Belatedly & Oblique
By Steven J. Grisafi, PhD.
Regardless of any person’s political persuasion, all would consider the Federal pardon granted by President Trump to Susan B. Anthony to be justice served although belatedly. While I too see it that way I also see it as justice served obliquely. After having been convicted in Federal Court, for violating the election laws of the State of New York, Susan B. Anthony never paid her fine nor served time in jail. She did not have her wages garnished nor her property sold at auction for the proceeds to pay her fine. I also find it curious that she was not prosecuted by the State of New York for violating State Law, as she undoubtedly would be according to a recent Supreme Court ruling indicating that the Constitution had “split the atom of sovereignty.” However, the pertinent issue at hand is that the failure to uphold sentence against Ms. Anthony demonstrates for us that her trial was an excellent example of Ad Hoc Morality. The Federal pardon granted for her conviction serves justice not only for the recognition that her cause was just and unfortunately ahead of its time. It also serves justice in the oblique manner that it removes the stigma of Ad Hoc Morality for this instance of Rule of Law procedures. While the pardon may serve to assuage discontent some may still harbor against the State of New York, and the United States, for how they treated Ms. Anthony and her compatriots it more importantly corrects our failure to maintain the fundamental premise of the Rule of Law that Justice is Blind.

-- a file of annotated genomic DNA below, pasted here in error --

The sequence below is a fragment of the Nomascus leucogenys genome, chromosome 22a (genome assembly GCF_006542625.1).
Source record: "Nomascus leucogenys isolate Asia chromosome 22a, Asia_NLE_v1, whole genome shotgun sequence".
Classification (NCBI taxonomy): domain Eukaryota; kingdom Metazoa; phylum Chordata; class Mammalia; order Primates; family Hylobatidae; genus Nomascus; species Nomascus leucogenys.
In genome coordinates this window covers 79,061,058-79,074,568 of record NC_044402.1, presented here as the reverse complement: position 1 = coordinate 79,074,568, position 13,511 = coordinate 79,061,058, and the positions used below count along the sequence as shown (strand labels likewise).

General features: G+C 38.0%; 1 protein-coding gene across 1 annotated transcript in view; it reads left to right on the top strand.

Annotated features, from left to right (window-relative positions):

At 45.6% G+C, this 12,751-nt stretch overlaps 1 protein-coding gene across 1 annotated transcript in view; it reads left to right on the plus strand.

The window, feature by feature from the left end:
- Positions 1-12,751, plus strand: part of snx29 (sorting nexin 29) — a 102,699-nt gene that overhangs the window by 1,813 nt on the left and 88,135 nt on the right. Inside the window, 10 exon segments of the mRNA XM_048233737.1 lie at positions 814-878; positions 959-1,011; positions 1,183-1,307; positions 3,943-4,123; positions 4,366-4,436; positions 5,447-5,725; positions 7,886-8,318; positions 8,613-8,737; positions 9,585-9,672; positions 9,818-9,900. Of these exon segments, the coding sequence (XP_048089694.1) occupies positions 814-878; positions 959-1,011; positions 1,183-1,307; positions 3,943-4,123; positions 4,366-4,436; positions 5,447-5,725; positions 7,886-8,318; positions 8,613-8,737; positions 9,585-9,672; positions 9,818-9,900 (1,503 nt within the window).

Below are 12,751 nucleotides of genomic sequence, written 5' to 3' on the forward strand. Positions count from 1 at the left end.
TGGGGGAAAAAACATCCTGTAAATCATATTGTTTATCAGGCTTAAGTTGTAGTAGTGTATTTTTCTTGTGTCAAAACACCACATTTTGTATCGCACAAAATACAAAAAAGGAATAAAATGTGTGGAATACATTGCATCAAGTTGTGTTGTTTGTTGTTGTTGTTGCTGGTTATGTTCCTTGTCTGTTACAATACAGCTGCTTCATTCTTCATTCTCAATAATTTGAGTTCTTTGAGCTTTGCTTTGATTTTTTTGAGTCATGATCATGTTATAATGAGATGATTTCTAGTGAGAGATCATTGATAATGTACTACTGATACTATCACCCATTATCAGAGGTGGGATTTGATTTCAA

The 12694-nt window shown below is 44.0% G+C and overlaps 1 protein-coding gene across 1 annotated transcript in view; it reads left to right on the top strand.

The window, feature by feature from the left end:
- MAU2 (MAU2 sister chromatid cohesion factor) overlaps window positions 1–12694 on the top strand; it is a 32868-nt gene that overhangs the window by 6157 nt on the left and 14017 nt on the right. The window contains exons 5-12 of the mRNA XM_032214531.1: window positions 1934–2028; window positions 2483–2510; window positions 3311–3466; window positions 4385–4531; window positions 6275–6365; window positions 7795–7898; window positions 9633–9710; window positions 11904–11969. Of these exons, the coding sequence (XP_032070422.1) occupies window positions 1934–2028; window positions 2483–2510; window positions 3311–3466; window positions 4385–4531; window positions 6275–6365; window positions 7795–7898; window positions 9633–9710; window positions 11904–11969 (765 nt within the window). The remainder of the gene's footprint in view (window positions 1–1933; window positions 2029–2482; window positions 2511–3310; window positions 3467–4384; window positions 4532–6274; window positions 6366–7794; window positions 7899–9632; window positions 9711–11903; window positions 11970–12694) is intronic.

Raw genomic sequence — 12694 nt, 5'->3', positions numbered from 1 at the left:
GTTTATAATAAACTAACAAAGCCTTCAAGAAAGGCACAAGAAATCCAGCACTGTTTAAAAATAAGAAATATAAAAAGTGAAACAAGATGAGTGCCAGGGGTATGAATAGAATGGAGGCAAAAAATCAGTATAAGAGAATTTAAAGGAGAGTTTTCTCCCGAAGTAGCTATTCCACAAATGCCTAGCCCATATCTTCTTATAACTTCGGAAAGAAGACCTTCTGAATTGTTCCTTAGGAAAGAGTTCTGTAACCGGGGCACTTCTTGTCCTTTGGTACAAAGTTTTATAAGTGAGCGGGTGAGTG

After seeing the reaction of many Americans to the news of this pardon I added this paragraph:
It is not necessarily for her benefit that Susan B. Anthony is to be pardoned. Her objective has been achieved and she is dead. American Society is so polarized that opponents cannot see any good in what their adversaries do. There can be no better instance for the use of the Presidential Pardon than to use it to correct a flaw created through the legislative process. Human beings are known to make mistakes. Their creation, the Rule of Law, is not perfect. When its implementation yields faulty results human beings resort to remedies to correct the errors. The Presidential Pardon is one such remedy. Revolution is another. All Americans should welcome a Presidential Pardon of Susan B. Anthony, not for her sake, but for its confirmation of validity for our system of justice. Mortally wounded is any such society so vitriolic that it cannot recognize this.